The Market Studios, Cnr Mary’s Lane & Halston St, Dublin 7
5.30pm, Saturday, 17th September, 2011as part of the group show Essomenia curated by Cora Cummins & Saoirse Higgins
I would like to invite you all to partake in a Divination Tea.
I am experiencing a period in my life where imagining ‘the future’ is a difficult thing. Contributing to this exhibition which examines our obsession with the future feels curiously ironic. I feel as though I am in suspended animation, I seek solace in the i Ching. I resort to the very Irish and British habit of taking some tea when faced with adversity or a problem in the hopes of finding an answer in contemplative space. I am interested in employing modest means to open up big questions.
I have lots of questions, do you? In particular I am perplexed about how we might enact public life differently.
Whether or not you are available to come to Tea I’d like to invite you to contribute your own personal question about our common future [i]
Your questions will become the focus within the Divination Tea, which will involve, reading tea leaves together, consulting the iChing and some bibliomancy [ii] involving your favourite books (perhaps a book you keep returning to, it can be factual, fictional or philosophical).
The liner concept of Messianic Time has failed us along with the modernist notion of progress. A better life is deferred and we are led to believe that our world, is ‘the least bad of possible worlds’ [iii]. I’d like to raise questions and answers in relation to a different concept of the future, where we imagine the future we want is already present [iv]. To take a collective leap of faith into a future we want rather than one that seems inevitable or dependant on ‘expert Others’.
How will we inhabit the future together?
I look forward to chatting with you all. Please register interest in attending and send your question/s about our common future by email in advance, to open the discussion at our Divination event.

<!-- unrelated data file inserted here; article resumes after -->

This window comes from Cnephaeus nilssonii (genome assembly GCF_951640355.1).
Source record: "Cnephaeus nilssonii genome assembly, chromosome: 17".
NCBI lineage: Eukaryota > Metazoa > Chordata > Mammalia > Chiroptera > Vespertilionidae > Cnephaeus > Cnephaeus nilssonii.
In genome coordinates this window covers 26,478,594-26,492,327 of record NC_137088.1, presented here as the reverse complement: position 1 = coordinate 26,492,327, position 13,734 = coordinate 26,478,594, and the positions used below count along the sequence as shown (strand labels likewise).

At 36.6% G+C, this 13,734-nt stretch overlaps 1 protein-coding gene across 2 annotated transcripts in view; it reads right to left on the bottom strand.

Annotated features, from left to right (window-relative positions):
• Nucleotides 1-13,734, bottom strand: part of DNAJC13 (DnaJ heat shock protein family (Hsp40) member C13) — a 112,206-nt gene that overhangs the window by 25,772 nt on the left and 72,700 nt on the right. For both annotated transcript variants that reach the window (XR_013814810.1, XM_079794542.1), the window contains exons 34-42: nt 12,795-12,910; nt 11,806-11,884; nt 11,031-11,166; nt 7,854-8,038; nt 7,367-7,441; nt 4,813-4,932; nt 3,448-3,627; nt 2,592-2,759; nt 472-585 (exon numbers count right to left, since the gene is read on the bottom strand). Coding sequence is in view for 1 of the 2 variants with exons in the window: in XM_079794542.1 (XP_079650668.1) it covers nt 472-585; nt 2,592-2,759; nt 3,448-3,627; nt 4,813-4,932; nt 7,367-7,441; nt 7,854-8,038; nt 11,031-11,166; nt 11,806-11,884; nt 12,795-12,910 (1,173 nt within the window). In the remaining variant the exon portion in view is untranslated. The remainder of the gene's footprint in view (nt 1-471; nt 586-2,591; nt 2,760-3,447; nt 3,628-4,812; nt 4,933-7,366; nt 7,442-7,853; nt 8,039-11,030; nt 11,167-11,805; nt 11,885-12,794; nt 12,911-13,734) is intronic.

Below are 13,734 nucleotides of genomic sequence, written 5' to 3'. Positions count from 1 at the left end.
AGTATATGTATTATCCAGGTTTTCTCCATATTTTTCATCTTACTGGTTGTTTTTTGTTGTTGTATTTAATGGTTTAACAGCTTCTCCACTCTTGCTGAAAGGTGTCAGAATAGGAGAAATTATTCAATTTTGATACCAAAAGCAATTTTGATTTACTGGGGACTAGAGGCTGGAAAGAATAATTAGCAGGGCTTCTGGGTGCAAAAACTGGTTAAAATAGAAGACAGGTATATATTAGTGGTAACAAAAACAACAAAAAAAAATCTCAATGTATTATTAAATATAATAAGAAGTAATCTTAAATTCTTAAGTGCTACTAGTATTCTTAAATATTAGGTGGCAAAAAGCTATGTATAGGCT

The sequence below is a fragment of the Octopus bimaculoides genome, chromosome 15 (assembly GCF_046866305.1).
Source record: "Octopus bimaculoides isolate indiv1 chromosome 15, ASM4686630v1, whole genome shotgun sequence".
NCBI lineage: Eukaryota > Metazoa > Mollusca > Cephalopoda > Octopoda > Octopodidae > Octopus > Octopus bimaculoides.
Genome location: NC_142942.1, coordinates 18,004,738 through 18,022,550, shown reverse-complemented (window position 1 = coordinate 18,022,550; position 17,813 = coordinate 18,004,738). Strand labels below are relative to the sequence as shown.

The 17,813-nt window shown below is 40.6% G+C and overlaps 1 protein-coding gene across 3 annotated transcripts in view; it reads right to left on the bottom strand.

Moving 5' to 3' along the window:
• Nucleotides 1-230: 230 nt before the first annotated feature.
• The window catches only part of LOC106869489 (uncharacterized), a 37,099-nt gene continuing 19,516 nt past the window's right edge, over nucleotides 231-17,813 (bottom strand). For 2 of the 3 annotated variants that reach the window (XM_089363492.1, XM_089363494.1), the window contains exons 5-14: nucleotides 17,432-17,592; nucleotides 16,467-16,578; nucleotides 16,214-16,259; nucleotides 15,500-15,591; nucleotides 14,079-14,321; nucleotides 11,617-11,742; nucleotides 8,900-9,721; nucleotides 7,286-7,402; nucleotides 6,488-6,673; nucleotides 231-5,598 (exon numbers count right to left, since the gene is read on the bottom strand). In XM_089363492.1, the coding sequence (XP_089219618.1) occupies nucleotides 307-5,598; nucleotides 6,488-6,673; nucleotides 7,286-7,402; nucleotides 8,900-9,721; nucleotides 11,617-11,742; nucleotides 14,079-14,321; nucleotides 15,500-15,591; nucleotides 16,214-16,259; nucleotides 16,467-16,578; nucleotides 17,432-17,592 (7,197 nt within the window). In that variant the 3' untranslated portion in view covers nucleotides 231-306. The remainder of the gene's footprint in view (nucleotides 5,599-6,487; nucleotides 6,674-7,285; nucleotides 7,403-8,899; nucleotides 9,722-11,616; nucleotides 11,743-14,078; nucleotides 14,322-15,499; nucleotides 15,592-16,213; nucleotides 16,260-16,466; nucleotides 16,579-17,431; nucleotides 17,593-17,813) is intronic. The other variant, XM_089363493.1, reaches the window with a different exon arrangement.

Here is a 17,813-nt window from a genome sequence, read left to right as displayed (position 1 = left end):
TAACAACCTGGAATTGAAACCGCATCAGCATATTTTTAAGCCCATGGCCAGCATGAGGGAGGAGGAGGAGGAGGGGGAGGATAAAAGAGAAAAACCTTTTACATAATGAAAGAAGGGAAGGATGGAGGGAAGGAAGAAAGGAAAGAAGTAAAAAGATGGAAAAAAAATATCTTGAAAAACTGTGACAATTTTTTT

[i] Our way of life, e.g. Aristotle describes happiness (eudaimonia) as a virtueous life (one of areté) which involves self-sufficiency, not in the individual sense, but within the context of a community. Eudaimonia for Aristotle involves reason and action taking place over a lifetime as “one swallow does not make a spring”.
[ii] According to the Oxford English Dictionary, the word bibliomancy means from biblio- “books” and -mancy “divination by means of”) “divination by books, or by verses of the Bible. Sometimes this term is used synonymously with stichomancy (from sticho- “row, line, verse”) “divination by lines of verse in books taken at hazard”, which was first recorded ca. 1693 (Urquhart’s Rabelais). Bibliomancy compares with rhapsodomancy (from rhapsode “poem, song, ode”) “divination by reading a random passage from a poem”. A historical precedent was the ancient Roman practice of sortes ‘sortilege, divination by drawing lots”, which specialized into sortes Homerica, sortes Virgilianae and sortes Sanctorum, using the texts of Homer, Virgil, and the Bible.
[iii] Slavoj Žižek, First as Tragedy, Then as Farce, Verso, London (2009) referring to Badiou’s futur antérieur suggests that events seem inevitable only retrospectively, we can act for alternative outcomes without full knowledge, as in an act of faith.
[iv] Ibid, Pg28